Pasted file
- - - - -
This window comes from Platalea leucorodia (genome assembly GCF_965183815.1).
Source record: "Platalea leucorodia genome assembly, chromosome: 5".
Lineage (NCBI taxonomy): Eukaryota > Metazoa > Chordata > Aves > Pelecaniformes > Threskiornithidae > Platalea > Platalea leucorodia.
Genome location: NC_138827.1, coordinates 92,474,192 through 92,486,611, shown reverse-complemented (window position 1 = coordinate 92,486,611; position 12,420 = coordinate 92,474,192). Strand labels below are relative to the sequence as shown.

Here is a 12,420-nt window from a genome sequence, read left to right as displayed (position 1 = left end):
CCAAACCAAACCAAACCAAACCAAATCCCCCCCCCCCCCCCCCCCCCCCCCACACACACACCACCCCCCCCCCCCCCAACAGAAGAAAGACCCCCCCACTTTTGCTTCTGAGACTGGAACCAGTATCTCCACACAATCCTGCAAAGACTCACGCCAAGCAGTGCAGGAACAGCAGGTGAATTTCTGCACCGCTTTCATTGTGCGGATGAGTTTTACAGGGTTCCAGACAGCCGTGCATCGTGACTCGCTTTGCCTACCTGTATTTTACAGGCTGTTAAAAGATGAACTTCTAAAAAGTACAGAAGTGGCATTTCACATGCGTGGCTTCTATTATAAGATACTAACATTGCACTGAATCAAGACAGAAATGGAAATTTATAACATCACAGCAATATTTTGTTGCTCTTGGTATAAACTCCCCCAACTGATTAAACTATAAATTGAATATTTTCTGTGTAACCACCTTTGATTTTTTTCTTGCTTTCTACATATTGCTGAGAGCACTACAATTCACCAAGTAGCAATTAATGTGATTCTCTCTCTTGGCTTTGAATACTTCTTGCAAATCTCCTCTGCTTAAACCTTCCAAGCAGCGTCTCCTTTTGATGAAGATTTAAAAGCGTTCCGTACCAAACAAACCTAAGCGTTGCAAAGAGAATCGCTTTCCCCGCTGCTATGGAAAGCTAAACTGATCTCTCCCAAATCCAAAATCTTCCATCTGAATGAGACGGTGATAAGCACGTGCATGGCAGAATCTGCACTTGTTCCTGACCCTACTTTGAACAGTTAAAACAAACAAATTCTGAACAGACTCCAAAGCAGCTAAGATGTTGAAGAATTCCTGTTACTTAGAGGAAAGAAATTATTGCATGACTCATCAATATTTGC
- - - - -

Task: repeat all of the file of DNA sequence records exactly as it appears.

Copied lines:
This window comes from Platalea leucorodia (genome assembly GCF_965183815.1).
Source record: "Platalea leucorodia genome assembly, chromosome: 5".
Lineage (NCBI taxonomy): Eukaryota > Metazoa > Chordata > Aves > Pelecaniformes > Threskiornithidae > Platalea > Platalea leucorodia.
Genome location: NC_138827.1, coordinates 92,474,192 through 92,486,611, shown reverse-complemented (window position 1 = coordinate 92,486,611; position 12,420 = coordinate 92,474,192). Strand labels below are relative to the sequence as shown.

Here is a 12,420-nt window from a genome sequence, read left to right as displayed (position 1 = left end):
CCAAACCAAACCAAACCAAACCAAATCCCCCCCCCCCCCCCCCCCCCCCCCACACACACACCACCCCCCCCCCCCCCAACAGAAGAAAGACCCCCCCACTTTTGCTTCTGAGACTGGAACCAGTATCTCCACACAATCCTGCAAAGACTCACGCCAAGCAGTGCAGGAACAGCAGGTGAATTTCTGCACCGCTTTCATTGTGCGGATGAGTTTTACAGGGTTCCAGACAGCCGTGCATCGTGACTCGCTTTGCCTACCTGTATTTTACAGGCTGTTAAAAGATGAACTTCTAAAAAGTACAGAAGTGGCATTTCACATGCGTGGCTTCTATTATAAGATACTAACATTGCACTGAATCAAGACAGAAATGGAAATTTATAACATCACAGCAATATTTTGTTGCTCTTGGTATAAACTCCCCCAACTGATTAAACTATAAATTGAATATTTTCTGTGTAACCACCTTTGATTTTTTTCTTGCTTTCTACATATTGCTGAGAGCACTACAATTCACCAAGTAGCAATTAATGTGATTCTCTCTCTTGGCTTTGAATACTTCTTGCAAATCTCCTCTGCTTAAACCTTCCAAGCAGCGTCTCCTTTTGATGAAGATTTAAAAGCGTTCCGTACCAAACAAACCTAAGCGTTGCAAAGAGAATCGCTTTCCCCGCTGCTATGGAAAGCTAAACTGATCTCTCCCAAATCCAAAATCTTCCATCTGAATGAGACGGTGATAAGCACGTGCATGGCAGAATCTGCACTTGTTCCTGACCCTACTTTGAACAGTTAAAACAAACAAATTCTGAACAGACTCCAAAGCAGCTAAGATGTTGAAGAATTCCTGTTACTTAGAGGAAAGAAATTATTGCATGACTCATCAATATTTGC